Farah, an 8-year-old budding gymnast, cried when she saw the gutted wreckage of her gym crackling with flames and spewing smoke, destroyed in the latest nighttime rampage by Muslim youths in suburban Paris.

She, her father and hundreds of other residents poured into the streets by the Les Tilleuls (search) housing complex in the Seine-Saint-Denis (search) region Wednesday night as firefighters and police struggled to keep order during a seventh night of riots northeast of the capital.

"It is saddening," said Farah's father, Mohammed Fawzi Kaci, 47, proudly showing a picture on his mobile phone of his shy daughter wearing tights and performing a split. "Where is she going to practice now?"

A kindergarten, a gymnasium, government offices and hundreds of cars have been torched in the past week by youths in largely immigrant areas who began rioting after two of their peers were electrocuted at a power substation while hiding from police they feared were chasing them.

As violence raged again Wednesday night, families leaned off balconies or peered through curtains to snap photographs of trucks spilling shield-carrying riot police into the streets between concrete housing towers.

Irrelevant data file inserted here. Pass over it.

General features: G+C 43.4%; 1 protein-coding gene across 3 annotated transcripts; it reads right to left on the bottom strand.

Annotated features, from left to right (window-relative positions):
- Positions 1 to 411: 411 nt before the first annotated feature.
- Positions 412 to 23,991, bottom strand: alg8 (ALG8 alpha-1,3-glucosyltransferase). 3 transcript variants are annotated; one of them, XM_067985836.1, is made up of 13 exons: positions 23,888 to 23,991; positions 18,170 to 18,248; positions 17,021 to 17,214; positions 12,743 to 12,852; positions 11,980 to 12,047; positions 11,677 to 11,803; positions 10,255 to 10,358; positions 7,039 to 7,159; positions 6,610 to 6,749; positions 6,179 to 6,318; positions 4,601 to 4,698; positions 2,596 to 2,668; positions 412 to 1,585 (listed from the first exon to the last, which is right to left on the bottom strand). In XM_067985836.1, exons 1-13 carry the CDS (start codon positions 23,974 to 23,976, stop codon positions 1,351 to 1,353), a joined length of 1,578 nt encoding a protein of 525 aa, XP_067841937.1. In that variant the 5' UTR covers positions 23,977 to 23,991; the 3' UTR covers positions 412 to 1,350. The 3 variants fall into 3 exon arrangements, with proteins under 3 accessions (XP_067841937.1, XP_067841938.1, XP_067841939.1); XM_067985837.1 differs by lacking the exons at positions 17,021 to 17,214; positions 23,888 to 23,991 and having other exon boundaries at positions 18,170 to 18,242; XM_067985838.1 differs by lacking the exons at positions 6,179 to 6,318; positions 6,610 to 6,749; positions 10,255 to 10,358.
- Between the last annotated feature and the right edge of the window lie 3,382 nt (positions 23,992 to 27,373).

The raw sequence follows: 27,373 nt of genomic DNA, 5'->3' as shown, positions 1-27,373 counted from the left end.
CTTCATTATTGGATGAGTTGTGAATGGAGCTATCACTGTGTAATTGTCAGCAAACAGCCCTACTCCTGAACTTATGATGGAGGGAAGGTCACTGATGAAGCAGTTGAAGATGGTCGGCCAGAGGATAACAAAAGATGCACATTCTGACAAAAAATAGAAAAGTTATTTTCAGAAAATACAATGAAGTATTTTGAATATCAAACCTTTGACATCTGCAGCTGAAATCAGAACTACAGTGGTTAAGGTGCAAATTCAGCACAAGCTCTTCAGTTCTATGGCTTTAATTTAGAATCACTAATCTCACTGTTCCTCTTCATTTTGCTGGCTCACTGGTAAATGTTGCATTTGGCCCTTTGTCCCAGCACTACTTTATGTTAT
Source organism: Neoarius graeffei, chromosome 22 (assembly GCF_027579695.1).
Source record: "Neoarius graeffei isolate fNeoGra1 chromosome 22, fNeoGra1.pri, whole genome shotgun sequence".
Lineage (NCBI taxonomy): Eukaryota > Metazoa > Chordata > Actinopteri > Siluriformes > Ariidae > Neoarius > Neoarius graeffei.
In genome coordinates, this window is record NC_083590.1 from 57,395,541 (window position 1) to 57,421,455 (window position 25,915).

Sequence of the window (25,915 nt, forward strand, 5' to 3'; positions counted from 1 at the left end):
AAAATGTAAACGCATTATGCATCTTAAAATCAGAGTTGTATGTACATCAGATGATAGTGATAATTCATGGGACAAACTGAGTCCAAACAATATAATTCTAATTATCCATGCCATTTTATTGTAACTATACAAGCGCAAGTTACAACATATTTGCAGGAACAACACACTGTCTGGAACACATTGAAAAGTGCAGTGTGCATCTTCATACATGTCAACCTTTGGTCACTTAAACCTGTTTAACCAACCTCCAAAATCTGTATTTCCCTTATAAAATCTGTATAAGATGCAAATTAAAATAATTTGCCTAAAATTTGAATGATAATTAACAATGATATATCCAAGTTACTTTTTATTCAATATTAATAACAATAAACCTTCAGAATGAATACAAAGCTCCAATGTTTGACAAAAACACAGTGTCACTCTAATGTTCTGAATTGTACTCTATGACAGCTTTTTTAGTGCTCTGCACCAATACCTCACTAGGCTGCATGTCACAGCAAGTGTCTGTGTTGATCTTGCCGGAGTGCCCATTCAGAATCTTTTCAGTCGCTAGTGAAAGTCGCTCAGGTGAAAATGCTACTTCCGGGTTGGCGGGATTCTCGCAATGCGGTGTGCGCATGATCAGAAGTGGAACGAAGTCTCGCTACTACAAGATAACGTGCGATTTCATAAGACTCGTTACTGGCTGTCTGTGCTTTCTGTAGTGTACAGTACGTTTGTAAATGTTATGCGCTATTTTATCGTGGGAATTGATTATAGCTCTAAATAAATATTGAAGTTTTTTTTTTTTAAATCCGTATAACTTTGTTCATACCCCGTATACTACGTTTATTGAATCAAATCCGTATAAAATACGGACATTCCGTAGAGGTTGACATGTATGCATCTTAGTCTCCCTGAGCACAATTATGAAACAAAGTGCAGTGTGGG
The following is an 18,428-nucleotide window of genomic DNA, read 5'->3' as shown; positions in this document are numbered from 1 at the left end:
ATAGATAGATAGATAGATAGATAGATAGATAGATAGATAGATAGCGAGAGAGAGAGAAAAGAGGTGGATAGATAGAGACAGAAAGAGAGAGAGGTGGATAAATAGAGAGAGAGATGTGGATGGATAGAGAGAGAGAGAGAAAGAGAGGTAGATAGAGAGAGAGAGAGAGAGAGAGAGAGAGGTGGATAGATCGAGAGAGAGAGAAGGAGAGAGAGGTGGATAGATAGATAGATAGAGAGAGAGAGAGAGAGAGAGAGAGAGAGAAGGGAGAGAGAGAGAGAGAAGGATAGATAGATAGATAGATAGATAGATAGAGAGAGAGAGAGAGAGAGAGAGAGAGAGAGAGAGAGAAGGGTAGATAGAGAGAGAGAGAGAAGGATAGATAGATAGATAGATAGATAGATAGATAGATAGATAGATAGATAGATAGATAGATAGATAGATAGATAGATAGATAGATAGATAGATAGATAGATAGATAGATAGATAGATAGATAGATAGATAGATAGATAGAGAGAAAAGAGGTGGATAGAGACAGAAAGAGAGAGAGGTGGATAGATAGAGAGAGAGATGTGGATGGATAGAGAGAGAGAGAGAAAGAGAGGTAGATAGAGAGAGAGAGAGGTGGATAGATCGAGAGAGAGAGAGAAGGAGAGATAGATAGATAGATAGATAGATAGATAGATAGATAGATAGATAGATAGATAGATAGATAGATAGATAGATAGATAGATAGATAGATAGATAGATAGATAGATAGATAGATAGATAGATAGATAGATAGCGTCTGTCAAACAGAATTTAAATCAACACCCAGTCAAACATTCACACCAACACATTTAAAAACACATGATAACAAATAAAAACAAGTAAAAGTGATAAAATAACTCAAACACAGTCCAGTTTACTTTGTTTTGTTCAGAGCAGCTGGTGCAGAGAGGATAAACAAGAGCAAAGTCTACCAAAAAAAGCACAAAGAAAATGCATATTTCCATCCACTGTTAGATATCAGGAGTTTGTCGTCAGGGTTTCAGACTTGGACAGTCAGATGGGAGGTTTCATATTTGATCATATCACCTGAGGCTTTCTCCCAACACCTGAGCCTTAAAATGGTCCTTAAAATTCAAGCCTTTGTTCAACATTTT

Many residents said they were sympathetic to the anger of young French citizens of largely sub-Saharan and North African descent, but could not understand why rioters were targeting cars and buildings in their already impoverished areas.

"They are stupid. They are destroying everything," said an 18-year-old who gave her name only as Mariam. "They should do that in southwest Paris or at the National Assembly — not here. People here are suffering already."

Christophe Berthossi (search), head of the Immigration and Citizenship Program at the French Institute of International Relations think tank, said France has ignored suburban neglect and discrimination for too long.

"This is an area where the unemployment rate is 20 percentage points higher than the national average," he said. "These are youths who want to integrate but do not have equal access.

"They are being sent the idea that they are not French, when they are," he said.

Suburban residents said calming the violence will take more than police force, and they accused Interior Minister Nicolas Sarkozy (search) of fueling tempers by calling troublemakers "scum."

"Sarkozy's language has added oil to the fire. He should really weigh his words," said Kaci, who immigrated from Algeria. "I'm proud to live in France, but this France disappoints me."